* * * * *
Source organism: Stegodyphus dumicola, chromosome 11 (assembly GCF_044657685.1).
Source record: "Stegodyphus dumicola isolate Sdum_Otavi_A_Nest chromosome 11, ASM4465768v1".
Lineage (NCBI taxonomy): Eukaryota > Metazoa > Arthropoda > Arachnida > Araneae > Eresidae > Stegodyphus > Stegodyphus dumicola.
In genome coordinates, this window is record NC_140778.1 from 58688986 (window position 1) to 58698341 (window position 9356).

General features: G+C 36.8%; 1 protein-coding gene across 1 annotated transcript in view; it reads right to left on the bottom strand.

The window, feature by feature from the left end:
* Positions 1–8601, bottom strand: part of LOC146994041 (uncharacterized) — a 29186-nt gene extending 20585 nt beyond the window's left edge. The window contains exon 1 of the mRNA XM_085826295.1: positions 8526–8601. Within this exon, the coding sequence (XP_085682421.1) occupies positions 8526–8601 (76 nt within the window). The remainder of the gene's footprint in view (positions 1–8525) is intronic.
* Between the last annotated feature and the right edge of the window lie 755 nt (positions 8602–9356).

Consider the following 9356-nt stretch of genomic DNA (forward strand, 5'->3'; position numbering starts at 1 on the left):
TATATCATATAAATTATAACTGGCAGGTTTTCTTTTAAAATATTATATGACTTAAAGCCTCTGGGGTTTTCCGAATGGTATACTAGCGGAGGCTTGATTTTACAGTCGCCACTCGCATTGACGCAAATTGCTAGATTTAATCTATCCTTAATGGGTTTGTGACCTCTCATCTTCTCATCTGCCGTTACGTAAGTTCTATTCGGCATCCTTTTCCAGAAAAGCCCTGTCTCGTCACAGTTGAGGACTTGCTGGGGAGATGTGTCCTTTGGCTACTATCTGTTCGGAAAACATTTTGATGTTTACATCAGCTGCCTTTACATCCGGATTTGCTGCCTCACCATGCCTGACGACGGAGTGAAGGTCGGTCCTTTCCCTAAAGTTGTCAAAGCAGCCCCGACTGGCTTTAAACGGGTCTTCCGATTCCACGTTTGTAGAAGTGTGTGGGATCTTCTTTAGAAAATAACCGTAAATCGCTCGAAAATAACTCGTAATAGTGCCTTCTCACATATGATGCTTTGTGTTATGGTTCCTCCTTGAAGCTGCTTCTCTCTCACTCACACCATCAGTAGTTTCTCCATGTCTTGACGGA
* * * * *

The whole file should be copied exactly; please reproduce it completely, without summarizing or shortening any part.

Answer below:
Source organism: Stegodyphus dumicola, chromosome 11 (assembly GCF_044657685.1).
Source record: "Stegodyphus dumicola isolate Sdum_Otavi_A_Nest chromosome 11, ASM4465768v1".
Lineage (NCBI taxonomy): Eukaryota > Metazoa > Arthropoda > Arachnida > Araneae > Eresidae > Stegodyphus > Stegodyphus dumicola.
In genome coordinates, this window is record NC_140778.1 from 58688986 (window position 1) to 58698341 (window position 9356).

General features: G+C 36.8%; 1 protein-coding gene across 1 annotated transcript in view; it reads right to left on the bottom strand.

The window, feature by feature from the left end:
* Positions 1–8601, bottom strand: part of LOC146994041 (uncharacterized) — a 29186-nt gene extending 20585 nt beyond the window's left edge. The window contains exon 1 of the mRNA XM_085826295.1: positions 8526–8601. Within this exon, the coding sequence (XP_085682421.1) occupies positions 8526–8601 (76 nt within the window). The remainder of the gene's footprint in view (positions 1–8525) is intronic.
* Between the last annotated feature and the right edge of the window lie 755 nt (positions 8602–9356).

Consider the following 9356-nt stretch of genomic DNA (forward strand, 5'->3'; position numbering starts at 1 on the left):
TATATCATATAAATTATAACTGGCAGGTTTTCTTTTAAAATATTATATGACTTAAAGCCTCTGGGGTTTTCCGAATGGTATACTAGCGGAGGCTTGATTTTACAGTCGCCACTCGCATTGACGCAAATTGCTAGATTTAATCTATCCTTAATGGGTTTGTGACCTCTCATCTTCTCATCTGCCGTTACGTAAGTTCTATTCGGCATCCTTTTCCAGAAAAGCCCTGTCTCGTCACAGTTGAGGACTTGCTGGGGAGATGTGTCCTTTGGCTACTATCTGTTCGGAAAACATTTTGATGTTTACATCAGCTGCCTTTACATCCGGATTTGCTGCCTCACCATGCCTGACGACGGAGTGAAGGTCGGTCCTTTCCCTAAAGTTGTCAAAGCAGCCCCGACTGGCTTTAAACGGGTCTTCCGATTCCACGTTTGTAGAAGTGTGTGGGATCTTCTTTAGAAAATAACCGTAAATCGCTCGAAAATAACTCGTAATAGTGCCTTCTCACATATGATGCTTTGTGTTATGGTTCCTCCTTGAAGCTGCTTCTCTCTCACTCACACCATCAGTAGTTTCTCCATGTCTTGACGGA